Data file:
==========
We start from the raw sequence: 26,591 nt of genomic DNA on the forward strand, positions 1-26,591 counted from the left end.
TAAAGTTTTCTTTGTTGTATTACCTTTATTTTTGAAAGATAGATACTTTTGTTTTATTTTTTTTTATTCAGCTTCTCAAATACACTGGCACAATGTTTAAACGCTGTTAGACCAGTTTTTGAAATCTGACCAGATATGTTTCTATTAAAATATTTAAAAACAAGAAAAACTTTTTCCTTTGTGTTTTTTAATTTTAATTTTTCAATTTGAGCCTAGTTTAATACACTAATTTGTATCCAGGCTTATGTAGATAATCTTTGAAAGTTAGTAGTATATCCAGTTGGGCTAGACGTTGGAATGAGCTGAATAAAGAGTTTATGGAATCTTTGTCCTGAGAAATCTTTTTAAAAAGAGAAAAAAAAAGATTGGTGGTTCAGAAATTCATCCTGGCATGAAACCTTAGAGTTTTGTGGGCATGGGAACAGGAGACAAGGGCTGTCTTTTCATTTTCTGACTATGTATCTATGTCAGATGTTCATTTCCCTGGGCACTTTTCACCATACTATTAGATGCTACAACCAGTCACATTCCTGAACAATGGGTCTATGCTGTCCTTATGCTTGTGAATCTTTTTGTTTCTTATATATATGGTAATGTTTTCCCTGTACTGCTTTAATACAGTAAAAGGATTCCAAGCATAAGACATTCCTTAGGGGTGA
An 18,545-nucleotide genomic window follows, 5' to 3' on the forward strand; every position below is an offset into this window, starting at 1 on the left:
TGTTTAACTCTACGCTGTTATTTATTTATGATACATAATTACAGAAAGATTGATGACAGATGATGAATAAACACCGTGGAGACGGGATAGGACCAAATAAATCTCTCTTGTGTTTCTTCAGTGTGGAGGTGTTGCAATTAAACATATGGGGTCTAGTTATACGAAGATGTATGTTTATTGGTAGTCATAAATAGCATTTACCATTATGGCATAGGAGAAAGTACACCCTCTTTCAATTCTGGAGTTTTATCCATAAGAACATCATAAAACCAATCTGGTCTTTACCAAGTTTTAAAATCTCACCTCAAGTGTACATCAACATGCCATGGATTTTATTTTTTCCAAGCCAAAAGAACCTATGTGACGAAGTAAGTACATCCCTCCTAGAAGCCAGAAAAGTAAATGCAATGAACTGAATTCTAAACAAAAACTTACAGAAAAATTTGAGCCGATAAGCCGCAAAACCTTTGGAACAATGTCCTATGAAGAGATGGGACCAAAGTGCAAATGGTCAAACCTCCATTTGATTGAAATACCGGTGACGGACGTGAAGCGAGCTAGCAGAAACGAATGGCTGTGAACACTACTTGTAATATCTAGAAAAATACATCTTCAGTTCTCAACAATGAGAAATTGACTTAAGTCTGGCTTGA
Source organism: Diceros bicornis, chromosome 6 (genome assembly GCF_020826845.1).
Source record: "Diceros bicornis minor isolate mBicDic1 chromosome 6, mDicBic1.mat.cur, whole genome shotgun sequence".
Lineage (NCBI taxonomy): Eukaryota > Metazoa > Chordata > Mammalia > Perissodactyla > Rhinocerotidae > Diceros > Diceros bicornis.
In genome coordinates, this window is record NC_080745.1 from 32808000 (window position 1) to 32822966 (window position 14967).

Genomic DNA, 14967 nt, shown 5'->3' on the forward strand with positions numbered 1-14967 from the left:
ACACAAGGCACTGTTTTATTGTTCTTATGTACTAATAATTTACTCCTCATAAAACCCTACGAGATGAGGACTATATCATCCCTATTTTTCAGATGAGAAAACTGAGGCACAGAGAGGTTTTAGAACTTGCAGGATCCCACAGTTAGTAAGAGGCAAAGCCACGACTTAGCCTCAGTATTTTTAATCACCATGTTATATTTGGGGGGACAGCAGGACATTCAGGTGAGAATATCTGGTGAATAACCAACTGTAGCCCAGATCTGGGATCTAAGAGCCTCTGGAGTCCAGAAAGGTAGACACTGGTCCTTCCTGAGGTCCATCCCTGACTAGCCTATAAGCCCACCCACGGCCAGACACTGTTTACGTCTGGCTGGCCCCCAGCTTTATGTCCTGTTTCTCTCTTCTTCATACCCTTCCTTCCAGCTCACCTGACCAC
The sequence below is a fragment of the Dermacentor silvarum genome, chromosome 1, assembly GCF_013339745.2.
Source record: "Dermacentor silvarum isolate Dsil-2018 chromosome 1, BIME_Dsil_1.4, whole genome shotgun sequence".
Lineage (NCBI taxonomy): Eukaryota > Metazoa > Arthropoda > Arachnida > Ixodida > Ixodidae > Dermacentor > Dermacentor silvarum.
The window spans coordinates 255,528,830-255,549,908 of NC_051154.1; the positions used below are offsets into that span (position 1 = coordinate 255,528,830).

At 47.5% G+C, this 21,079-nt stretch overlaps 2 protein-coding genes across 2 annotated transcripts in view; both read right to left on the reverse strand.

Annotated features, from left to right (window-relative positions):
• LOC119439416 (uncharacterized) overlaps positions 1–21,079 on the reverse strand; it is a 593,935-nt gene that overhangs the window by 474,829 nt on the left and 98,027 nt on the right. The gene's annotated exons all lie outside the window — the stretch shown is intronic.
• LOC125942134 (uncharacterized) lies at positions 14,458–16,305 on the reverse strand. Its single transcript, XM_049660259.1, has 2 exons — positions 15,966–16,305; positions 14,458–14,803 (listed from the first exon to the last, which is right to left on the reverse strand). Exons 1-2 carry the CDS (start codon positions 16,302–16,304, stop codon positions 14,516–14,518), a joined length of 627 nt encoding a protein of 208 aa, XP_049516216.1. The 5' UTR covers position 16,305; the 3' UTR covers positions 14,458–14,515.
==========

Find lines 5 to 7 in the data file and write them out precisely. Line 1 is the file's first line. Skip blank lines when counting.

Source organism: Diceros bicornis, chromosome 6 (genome assembly GCF_020826845.1).
Source record: "Diceros bicornis minor isolate mBicDic1 chromosome 6, mDicBic1.mat.cur, whole genome shotgun sequence".
Lineage (NCBI taxonomy): Eukaryota > Metazoa > Chordata > Mammalia > Perissodactyla > Rhinocerotidae > Diceros > Diceros bicornis.